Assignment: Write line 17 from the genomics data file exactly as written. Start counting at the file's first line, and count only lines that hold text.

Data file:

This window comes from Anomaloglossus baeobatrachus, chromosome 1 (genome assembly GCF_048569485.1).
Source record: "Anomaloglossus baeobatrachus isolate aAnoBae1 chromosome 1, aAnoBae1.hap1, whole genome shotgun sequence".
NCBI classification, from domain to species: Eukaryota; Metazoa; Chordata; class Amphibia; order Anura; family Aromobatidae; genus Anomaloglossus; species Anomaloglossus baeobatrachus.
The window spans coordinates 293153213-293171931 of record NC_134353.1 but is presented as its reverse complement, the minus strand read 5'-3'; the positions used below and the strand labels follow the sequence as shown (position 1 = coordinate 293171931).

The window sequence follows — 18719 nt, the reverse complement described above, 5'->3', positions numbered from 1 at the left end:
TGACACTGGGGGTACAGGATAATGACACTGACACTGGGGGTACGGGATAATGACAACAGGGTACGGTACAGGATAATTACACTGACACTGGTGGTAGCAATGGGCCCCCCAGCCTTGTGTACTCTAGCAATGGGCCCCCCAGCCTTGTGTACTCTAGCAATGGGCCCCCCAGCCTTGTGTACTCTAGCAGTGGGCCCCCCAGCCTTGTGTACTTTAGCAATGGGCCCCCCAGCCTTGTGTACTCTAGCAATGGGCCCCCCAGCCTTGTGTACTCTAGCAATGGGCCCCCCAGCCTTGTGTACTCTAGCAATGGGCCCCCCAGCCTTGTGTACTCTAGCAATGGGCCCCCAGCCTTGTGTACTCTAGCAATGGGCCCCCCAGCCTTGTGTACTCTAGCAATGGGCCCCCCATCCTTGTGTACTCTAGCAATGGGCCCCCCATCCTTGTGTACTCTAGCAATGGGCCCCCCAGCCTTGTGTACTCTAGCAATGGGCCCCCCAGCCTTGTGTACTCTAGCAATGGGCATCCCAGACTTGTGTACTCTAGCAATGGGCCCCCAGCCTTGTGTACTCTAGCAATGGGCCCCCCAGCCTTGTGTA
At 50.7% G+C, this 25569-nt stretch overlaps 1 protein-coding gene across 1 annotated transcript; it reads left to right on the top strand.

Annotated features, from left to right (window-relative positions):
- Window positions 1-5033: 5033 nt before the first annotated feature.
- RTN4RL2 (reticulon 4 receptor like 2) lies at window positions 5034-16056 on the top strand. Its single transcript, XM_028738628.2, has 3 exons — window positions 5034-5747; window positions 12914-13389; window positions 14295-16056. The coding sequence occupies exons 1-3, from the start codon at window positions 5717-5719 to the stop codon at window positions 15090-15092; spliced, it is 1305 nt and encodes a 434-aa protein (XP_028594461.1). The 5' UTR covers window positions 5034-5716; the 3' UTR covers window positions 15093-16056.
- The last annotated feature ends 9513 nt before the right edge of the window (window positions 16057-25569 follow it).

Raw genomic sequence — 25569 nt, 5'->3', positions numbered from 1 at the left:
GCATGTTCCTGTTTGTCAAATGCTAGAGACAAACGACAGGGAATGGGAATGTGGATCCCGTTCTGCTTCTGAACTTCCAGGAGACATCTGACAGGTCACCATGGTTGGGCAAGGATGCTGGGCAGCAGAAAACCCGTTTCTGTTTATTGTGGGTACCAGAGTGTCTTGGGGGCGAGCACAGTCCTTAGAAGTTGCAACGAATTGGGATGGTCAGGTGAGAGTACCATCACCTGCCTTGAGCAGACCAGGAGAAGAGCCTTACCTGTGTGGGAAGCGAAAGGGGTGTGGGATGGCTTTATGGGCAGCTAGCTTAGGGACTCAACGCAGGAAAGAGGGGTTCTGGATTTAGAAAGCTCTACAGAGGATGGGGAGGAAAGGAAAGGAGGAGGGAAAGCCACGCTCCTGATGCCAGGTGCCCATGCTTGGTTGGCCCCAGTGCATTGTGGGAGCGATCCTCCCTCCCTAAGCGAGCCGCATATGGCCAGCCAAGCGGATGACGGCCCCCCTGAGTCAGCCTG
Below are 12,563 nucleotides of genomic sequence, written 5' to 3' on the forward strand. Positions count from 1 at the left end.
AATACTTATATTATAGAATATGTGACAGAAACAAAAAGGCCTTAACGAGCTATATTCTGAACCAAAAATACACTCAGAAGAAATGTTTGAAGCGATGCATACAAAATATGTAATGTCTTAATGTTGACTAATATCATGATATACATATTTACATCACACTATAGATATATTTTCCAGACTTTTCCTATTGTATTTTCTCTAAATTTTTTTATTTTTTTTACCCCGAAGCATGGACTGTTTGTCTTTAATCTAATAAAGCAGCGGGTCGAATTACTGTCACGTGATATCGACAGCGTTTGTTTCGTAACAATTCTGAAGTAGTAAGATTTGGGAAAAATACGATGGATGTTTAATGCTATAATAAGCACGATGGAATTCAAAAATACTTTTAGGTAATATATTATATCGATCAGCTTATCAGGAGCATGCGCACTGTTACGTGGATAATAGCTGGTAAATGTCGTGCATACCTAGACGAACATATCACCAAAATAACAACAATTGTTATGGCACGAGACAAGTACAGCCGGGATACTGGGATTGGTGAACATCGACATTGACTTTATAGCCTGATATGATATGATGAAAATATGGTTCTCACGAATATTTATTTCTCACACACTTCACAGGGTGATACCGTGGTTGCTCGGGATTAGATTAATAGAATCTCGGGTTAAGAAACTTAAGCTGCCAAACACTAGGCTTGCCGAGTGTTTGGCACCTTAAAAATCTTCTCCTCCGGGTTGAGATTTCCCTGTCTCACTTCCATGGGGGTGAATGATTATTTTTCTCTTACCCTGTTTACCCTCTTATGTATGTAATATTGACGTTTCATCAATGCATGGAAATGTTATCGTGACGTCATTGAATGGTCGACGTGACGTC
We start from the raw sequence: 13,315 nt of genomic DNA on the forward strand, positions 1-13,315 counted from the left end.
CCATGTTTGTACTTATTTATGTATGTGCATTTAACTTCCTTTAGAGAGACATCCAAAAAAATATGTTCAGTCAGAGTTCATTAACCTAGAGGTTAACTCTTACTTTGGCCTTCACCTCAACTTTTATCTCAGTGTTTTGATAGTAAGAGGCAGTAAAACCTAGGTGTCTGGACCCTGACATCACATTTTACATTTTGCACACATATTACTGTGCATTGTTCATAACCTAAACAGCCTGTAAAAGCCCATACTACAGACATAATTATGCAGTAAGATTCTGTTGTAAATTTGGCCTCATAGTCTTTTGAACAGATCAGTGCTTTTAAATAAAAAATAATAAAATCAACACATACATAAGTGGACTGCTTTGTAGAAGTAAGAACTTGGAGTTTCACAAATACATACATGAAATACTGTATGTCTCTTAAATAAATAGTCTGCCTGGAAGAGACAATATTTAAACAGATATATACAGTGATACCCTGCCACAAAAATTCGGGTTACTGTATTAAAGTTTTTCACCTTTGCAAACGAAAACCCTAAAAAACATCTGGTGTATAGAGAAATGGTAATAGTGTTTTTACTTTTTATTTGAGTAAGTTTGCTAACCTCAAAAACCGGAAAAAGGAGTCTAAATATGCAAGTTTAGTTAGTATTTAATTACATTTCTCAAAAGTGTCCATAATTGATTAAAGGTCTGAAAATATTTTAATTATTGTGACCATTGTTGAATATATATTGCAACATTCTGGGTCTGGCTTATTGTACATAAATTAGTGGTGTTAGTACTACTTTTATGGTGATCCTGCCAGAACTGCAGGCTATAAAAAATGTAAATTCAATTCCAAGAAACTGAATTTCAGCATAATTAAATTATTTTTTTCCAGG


CCATGTTTGTACTTATTTATGTATGTGCATTTAACTTCCTTTAGAGAGACATCCAAAAAAATATGTTCAGTCAGAGTTCATTAACCTAGAGGTTAACTCTTACTTTGGCCTTCACCTCAACTTTTATCTCAGTGTTTTGATAGTAAGAGGCAGTAAAACCTAGGTGTCTGGACCCTGACATCACATTTTACATTTTGCACACATATTACTGTGCATTGTTCATAACCTAAACAGCCTGTAAAAGCCCATACTACAGACATAATTATGCAGTAAGATTCTGTTGTAAATTTGGCCTCATAGTCTTTTGAACAGATCAGTGCTTTTAAATAAAAAATAATAAAATCAACACATACATAAGTGGACTGCTTTGTAGAAGTAAGAACTTGGAGTTTCACAAATACATACATGAAATACTGTATGTCTCTTAAATAAATAGTCTGCCTGGAAGAGACAATATTTAAACAGATATATACAGTGATACCCTGCCACAAAAATTCGGGTTACTGTATTAAAGTTTTTCACCTTTGCAAACGAAAACCCTAAAAAACATCTGGTGTATAGAGAAATGGTAATAGTGTTTTTACTTTTTATTTGAGTAAGTTTGCTAACCTCAAAAACCGGAAAAAGGAGTCTAAATATGCAAGTTTAGTTAGTATTTAATTACATTTCTCAAAAGTGTCCATAATTGATTAAAGGTCTGAAAATATTTTAATTATTGTGACCATTGTTGAATATATATTGCAACATTCTGGGTCTGGCTTATTGTACATAAATTAGTGGTGTTAGTACTACTTTTATGGTGATCCTGCCAGAACTGCAGGCTATAAAAAATGTAAATTCAATTCCAAGAAACTGAATTTCAGCATAATTAAATTATTTTTTTCCAGG